We now have the interesting question, :”If the board was told as much as $75 billion was due to the chaos, pray tell where did the other $55 billion go?” And the assertion that Chapter 11 would have produced a vastly better outcome is questionable. As we pointed out then:

Here is where readers are encouraged to correct me if I have something wrong or a bit askew. I was under the very strong impression that securities firms do not decay in an orderly fashion, but instead collapse rapidly once certain triggers are breached, making it well-nigh impossible to contain the unwind. In fact, you’d need pretty substantial changes in both bankruptcy law and the way that trading counterparties deal with each other to have the sort of managed process that the A&M reports argues should have taken place.


So if the logic above is correct, the A&M report looks like a costly ass-covering exercise to protect the board from lawsuits. And the Journal did the board a favor by giving it reasonably prominent placement.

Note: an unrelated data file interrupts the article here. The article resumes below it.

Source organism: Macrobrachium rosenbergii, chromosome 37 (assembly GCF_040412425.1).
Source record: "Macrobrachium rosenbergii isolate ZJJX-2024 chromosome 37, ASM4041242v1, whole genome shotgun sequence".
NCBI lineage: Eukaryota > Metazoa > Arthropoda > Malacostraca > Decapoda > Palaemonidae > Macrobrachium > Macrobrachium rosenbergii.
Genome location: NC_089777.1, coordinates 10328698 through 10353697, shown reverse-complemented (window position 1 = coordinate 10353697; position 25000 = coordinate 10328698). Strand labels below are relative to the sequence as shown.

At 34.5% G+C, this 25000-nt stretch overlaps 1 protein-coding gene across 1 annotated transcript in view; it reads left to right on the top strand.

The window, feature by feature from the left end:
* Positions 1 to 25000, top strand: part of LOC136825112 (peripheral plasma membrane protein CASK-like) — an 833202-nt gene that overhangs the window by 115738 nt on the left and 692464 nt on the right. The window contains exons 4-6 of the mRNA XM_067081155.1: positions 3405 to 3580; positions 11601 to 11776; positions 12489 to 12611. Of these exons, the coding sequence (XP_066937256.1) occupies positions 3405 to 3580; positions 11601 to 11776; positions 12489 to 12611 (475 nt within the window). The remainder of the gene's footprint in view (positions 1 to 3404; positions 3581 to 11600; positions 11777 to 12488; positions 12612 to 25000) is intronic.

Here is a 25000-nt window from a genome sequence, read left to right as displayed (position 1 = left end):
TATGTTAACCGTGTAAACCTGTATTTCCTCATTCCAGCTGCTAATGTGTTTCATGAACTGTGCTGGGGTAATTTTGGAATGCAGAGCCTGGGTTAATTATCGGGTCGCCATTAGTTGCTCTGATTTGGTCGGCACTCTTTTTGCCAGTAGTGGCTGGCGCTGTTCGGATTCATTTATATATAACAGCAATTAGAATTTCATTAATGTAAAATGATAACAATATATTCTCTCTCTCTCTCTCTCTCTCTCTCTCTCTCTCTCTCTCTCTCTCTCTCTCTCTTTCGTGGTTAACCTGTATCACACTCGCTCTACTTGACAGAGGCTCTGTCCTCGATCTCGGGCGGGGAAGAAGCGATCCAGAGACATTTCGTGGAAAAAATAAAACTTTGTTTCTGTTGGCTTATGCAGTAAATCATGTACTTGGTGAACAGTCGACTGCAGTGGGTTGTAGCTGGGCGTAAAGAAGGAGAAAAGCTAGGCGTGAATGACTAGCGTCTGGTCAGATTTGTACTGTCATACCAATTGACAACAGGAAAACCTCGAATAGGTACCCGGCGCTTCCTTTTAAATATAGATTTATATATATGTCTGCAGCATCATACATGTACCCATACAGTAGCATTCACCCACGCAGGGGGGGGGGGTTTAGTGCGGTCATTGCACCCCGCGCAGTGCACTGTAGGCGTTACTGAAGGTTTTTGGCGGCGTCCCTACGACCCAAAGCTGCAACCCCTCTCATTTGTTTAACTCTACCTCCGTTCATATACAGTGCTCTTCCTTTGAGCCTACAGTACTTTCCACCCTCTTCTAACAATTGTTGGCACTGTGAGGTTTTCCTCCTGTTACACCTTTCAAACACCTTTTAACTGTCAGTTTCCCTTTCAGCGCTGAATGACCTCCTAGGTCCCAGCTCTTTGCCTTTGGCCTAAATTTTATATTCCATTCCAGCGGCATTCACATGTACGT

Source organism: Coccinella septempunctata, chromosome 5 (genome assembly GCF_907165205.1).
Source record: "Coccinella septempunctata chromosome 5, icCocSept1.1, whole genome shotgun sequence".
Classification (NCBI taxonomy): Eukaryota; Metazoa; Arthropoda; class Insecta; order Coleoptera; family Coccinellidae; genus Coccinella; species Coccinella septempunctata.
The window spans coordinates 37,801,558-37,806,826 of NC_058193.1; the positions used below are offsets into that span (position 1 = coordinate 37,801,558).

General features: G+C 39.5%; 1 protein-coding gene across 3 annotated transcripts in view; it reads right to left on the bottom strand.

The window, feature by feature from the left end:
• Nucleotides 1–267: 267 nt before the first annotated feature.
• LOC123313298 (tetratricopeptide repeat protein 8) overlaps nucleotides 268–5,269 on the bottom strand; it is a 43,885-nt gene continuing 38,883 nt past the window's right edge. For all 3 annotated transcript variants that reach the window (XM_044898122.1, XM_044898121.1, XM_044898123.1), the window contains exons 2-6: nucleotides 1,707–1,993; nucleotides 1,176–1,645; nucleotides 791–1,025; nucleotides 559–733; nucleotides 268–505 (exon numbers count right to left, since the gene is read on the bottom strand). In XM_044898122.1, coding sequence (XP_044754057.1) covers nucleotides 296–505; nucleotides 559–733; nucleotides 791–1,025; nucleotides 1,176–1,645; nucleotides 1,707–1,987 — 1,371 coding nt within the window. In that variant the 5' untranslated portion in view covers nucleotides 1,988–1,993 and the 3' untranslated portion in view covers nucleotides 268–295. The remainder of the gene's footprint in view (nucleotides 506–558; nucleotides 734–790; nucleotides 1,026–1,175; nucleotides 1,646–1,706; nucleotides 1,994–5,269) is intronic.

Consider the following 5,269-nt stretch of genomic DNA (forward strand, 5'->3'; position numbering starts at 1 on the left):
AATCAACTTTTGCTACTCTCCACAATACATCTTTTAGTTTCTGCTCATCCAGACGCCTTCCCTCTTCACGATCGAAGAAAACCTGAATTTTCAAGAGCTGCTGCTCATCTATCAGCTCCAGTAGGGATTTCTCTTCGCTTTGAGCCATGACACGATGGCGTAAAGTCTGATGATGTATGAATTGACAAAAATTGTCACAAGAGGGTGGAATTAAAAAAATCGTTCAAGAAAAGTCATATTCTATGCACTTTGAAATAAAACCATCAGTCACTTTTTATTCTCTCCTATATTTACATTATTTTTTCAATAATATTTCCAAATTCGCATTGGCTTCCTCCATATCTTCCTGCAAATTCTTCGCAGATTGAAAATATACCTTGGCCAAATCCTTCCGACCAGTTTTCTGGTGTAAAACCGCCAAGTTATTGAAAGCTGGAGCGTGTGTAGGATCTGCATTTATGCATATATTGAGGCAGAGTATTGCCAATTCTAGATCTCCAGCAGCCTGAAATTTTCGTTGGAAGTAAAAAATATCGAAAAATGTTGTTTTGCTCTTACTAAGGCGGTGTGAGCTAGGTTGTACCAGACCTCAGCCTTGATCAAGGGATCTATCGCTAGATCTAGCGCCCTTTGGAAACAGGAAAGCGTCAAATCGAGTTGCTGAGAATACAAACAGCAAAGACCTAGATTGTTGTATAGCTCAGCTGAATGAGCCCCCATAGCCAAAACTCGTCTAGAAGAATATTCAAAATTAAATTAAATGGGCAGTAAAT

Oh, by the way, our last sizing of the Lehman black hole put it at $140 to $245 billion (total losses of $216 to $319 billion less giving full credit for A&M’s as much as $75 billion attributable to the disorderly unwind. If you take out $50 billion for Repo 105, you still have $90 billion to $195 billion of losses that have not been adequately explained. But Bryan Marsal has maintained that Lehman had a liquidity, not a solvency problem! That’s certainly the line the board that hired him would want him to take.

And we have footprints of more Alvarez & Marsal featherbedding. For instance, in an older post, we took issue with A&M trying to act as a global bankruptcy administrator, which is quite a reach given that bankruptcies are always national affairs. But this seemed to be a no lose proposition from a fee perspective: either administrators hired in other jurisdictions would play ball, giving A&M more work by pretending to babysit them, or they’d fight, and the scrapping would still produce more billed time.

Or how about this?